There are less than ten years to save the planet

There is less than a decade to avoid a catastrophic disruption of the Earth's climate, says a large study to be released on Tuesday.

Written by a large panel of scientists, former politicians and economists, this report, dubbed 'Meeting the Climate Change' fixes at ten years, "maybe even less", the point of climate no-return beyond which the release of greenhouse gases will cause a disastrous rise in temperature for the planet.

According to this study, the Earth will reach this stage when the average temperature will have increased by 2 degrees compared to the period preceding the industrial revolution of the 18e century.

However, since that time, the planet has already gained 0,8 degrees on average. "The world therefore has only a small degree of margin before the point of no return is reached," warn the study authors.

For them, the Earth will have reached this point of no return when its atmosphere contains 400 parts of CO2 per million (ppm). Today, it already contains 379 ppm, a level increasing by 2 ppm each year, says the study.

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A global warming of more than 2 degrees will lead to serious disruptions in agricultural production, major droughts, an increase in epidemics, the death of forests, the disappearance of several animal and plant species, as well as a rise in the level of seas.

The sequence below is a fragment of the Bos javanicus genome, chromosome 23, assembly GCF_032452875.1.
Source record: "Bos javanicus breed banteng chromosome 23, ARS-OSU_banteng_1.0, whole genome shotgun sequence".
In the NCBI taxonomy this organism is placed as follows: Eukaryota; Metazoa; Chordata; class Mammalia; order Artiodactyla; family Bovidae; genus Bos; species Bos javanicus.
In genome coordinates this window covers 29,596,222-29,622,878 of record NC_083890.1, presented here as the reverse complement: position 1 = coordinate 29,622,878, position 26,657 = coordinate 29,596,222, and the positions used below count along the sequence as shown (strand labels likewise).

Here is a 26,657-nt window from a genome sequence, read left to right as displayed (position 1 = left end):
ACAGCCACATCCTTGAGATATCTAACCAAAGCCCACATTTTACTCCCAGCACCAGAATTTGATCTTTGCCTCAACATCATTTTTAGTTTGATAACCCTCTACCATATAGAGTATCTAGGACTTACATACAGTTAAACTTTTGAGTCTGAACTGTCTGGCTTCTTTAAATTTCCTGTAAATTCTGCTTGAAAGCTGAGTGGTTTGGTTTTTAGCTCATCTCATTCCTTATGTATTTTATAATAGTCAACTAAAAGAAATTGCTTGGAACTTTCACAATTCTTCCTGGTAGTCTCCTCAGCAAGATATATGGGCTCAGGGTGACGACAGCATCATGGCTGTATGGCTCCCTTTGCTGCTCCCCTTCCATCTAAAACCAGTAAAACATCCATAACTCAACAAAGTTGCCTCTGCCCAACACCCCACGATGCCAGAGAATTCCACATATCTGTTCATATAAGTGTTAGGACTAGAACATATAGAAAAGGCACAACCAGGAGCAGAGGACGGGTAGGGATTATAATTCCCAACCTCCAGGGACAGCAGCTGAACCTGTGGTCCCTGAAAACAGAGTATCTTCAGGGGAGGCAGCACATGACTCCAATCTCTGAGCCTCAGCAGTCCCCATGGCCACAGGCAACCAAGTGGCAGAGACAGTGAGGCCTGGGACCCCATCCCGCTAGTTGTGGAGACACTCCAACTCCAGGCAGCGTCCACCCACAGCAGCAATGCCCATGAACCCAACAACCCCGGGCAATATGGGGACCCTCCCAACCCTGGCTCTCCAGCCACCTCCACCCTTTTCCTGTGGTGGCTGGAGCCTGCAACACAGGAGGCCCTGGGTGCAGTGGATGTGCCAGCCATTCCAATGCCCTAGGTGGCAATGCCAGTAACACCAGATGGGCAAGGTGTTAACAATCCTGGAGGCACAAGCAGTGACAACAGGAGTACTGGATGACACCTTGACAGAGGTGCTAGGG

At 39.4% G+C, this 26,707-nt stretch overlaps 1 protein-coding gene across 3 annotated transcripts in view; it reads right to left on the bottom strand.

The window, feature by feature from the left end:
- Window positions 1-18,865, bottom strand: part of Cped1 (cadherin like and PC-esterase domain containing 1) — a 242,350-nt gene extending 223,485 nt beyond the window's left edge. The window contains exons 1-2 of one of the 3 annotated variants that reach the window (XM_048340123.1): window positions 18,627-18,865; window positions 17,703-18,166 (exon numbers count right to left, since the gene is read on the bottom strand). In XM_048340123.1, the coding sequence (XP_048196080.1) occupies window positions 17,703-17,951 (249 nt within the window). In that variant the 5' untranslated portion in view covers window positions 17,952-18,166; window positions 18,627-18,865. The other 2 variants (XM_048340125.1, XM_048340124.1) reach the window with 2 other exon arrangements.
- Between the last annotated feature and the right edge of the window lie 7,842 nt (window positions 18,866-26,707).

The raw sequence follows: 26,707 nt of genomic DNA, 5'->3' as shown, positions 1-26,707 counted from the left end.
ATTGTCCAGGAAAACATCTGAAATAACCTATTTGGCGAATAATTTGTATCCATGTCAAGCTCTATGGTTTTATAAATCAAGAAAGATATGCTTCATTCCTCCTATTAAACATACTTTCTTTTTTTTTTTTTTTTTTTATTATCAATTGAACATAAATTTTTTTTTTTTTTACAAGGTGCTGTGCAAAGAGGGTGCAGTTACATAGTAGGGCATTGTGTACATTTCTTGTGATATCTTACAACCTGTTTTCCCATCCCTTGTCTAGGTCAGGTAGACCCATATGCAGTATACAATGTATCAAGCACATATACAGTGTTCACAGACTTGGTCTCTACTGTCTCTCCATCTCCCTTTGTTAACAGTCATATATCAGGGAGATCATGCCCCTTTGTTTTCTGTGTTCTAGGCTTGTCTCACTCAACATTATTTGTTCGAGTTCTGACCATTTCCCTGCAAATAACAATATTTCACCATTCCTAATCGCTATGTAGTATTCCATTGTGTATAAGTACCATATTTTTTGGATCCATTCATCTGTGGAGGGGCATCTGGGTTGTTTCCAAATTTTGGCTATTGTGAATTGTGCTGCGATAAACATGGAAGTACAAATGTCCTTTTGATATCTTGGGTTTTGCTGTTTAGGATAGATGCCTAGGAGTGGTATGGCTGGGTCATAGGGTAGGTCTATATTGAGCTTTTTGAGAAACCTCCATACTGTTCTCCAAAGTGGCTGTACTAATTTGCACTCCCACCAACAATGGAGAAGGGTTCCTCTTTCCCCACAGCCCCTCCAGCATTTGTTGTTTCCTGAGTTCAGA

"An ecological time bomb is on the way," warns Stephen Byers, former British Minister of Transport and member of the panel of experts behind the report, which comes as Tony Blair begins his presidency of the G8, during which he has promised to tackle climate change head on.

The report urgently recommends that the countries of this organization produce, by 2025, a quarter of their electricity with renewable sources and double by 2010 the research budgets devoted to non-fossil energies.

"These are the investments we are making from now on and for the next 20 years that will allow us to stabilize the climate. Not the ones we will agree to by the middle of the 21st century or beyond, "concludes Tom Burke, Tony Blair's former environmental advisor and also a member of this panel.

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